In the middle of the 1998 NBA Finals, Dennis Rodman just decided to become a professional wrestler. This caused headaches for the Chicago Bulls, especially for head coach Phil Jackson. Professional wrestling icon Hulk Hogan, Rodman’s close confidant, shared the tumultuous circumstances on that fateful day when the Zen Master continuously nagged him.
The Last Dance
In Game 3 of the 1998 NBA Finals, the Bulls humiliated the Jazz, 96-54, to take a 2-1 lead. Rodman snagged six rebounds in 22 minutes — a subpar performance based on his standards. After a poor showing, your average player would grin, bear it, and move on to the next game. But Rodman isn’t your ordinary player. And his way of coping was to fulfill his other dream: to become a professional wrestler, even for just one night.
Obviously, this little plan did not sit well with the Zen Master. He called the 1997-98 season “The Last Dance” because it might be the team’s last hurrah together. And so Jackson, who was used to Rodman’s antics, confronted him head-on. Or at least he tried. Jackson contacted Hulk Hogan, who then begged Rodman to follow his coach’s orders.
“I’ve got Phil Jackson calling me, going, ‘Where’s my guy at, where’s my guy at?’” recalled Hulk Hogan in a WWE Chronicle documentary on Rodman produced for the WWE Network. “I’m going, ‘Rodman, Phil Jackson keeps blowing up my phone, you gotta go back, [and Rodman] says, ‘I don’t wanna go back,’” per ESPN.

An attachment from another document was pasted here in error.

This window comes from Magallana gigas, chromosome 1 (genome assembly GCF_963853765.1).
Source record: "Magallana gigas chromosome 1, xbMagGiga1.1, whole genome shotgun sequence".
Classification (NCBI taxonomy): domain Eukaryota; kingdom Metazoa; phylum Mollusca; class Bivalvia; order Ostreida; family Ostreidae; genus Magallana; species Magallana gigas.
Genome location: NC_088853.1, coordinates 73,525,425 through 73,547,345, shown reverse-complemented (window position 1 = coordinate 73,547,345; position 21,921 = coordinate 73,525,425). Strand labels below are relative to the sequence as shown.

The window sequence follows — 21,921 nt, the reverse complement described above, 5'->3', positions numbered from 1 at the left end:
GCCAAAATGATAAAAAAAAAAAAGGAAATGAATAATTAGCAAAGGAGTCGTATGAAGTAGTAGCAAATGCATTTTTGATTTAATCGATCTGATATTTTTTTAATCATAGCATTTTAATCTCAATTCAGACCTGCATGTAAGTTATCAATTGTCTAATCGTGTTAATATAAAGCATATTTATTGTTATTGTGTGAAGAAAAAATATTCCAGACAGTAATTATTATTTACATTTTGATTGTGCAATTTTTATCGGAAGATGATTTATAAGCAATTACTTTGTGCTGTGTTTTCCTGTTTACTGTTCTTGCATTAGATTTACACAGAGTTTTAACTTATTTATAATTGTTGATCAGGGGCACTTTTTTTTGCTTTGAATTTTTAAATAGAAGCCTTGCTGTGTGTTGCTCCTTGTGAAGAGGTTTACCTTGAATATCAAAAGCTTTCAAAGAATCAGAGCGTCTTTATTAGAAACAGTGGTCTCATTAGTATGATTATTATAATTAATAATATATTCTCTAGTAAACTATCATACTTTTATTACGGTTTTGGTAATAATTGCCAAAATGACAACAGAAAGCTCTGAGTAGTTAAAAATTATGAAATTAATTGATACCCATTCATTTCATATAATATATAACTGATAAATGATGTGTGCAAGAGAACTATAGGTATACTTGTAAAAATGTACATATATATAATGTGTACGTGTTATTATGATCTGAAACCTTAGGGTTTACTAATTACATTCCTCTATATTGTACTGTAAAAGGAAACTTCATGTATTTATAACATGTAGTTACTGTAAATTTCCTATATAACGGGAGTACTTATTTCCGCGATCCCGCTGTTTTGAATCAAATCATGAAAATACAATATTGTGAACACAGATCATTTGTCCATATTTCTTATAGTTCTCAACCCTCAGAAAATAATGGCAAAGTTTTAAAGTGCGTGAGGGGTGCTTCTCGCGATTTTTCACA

It’s been etched in history that Rodman was absent from the Bulls practice for Game 4. It’s also in the record books that the Bulls won Game 4 and took a 3-1 lead. Rodman also snagged 14 rebounds in 29 minutes.
Setting the pieces
Then WCW president Eric Bischoff didn’t give a damn about how Rodman’s absence affected the Bulls and their title quest. His concern was how he could dovetail Rodman’s appearance into something bigger.
“I couldn’t talk to Dennis and Karl [Malone] about doing anything during play that would help promote WCW,” said WCW president Eric Bischoff in the same WWE Network documentary. “But someone may have said, ‘Hey guys, if you get an opportunity during stoppage to have any kind of animated conversation between you two, that would only help,’” Bischoff said.
Bishoff’s scheme came into fruition just a month after the NBA Finals. Dennis Rodman came back. This time, it wasn’t just a small cameo. The Worm put his tights and wrestling boots on and actually wrestled. He teamed up with Hulk Hogan as they fought a tag team duel with Karl Malone and Diamond Dallas Page. From getting physical on the basketball court, Malone and Rodman threw clotheslines at one another inside the squared circle.